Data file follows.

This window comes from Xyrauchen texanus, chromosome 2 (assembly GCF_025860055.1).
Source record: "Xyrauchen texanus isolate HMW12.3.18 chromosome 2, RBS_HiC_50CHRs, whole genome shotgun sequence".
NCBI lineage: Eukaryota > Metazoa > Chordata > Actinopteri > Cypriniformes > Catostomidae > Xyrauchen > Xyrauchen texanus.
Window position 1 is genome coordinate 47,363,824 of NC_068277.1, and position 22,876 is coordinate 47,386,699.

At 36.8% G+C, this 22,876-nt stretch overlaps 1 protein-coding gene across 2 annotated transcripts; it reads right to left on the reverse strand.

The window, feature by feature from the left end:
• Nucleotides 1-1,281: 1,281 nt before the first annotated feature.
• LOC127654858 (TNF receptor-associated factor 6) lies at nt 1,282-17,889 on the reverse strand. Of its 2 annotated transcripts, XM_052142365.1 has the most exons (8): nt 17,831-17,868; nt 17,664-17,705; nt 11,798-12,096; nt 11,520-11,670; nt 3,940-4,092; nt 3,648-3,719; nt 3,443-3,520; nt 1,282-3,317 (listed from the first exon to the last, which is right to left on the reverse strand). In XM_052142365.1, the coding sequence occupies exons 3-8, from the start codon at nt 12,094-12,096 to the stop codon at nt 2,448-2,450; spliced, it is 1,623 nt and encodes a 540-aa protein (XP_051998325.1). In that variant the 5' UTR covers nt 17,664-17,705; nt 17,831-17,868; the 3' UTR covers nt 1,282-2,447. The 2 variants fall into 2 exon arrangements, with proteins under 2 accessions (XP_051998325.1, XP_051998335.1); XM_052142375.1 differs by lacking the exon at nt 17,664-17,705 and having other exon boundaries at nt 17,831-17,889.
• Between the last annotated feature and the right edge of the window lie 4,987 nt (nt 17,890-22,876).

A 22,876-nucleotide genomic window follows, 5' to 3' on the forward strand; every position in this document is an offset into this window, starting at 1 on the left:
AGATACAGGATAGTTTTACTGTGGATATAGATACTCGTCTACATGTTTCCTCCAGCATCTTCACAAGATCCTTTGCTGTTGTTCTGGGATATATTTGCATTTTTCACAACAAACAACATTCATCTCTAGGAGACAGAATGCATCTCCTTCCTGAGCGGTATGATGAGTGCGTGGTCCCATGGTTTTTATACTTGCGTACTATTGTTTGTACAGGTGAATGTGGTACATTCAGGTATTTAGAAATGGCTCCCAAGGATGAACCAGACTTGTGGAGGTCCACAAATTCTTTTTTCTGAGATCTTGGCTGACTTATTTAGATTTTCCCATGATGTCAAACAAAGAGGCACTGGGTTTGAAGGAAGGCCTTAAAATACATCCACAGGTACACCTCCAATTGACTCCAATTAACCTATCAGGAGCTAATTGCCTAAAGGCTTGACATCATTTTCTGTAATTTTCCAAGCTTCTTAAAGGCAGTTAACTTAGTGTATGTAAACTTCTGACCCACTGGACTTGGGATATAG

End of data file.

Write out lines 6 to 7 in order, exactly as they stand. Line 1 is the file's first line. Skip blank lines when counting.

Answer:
The window, feature by feature from the left end:
• Nucleotides 1-1,281: 1,281 nt before the first annotated feature.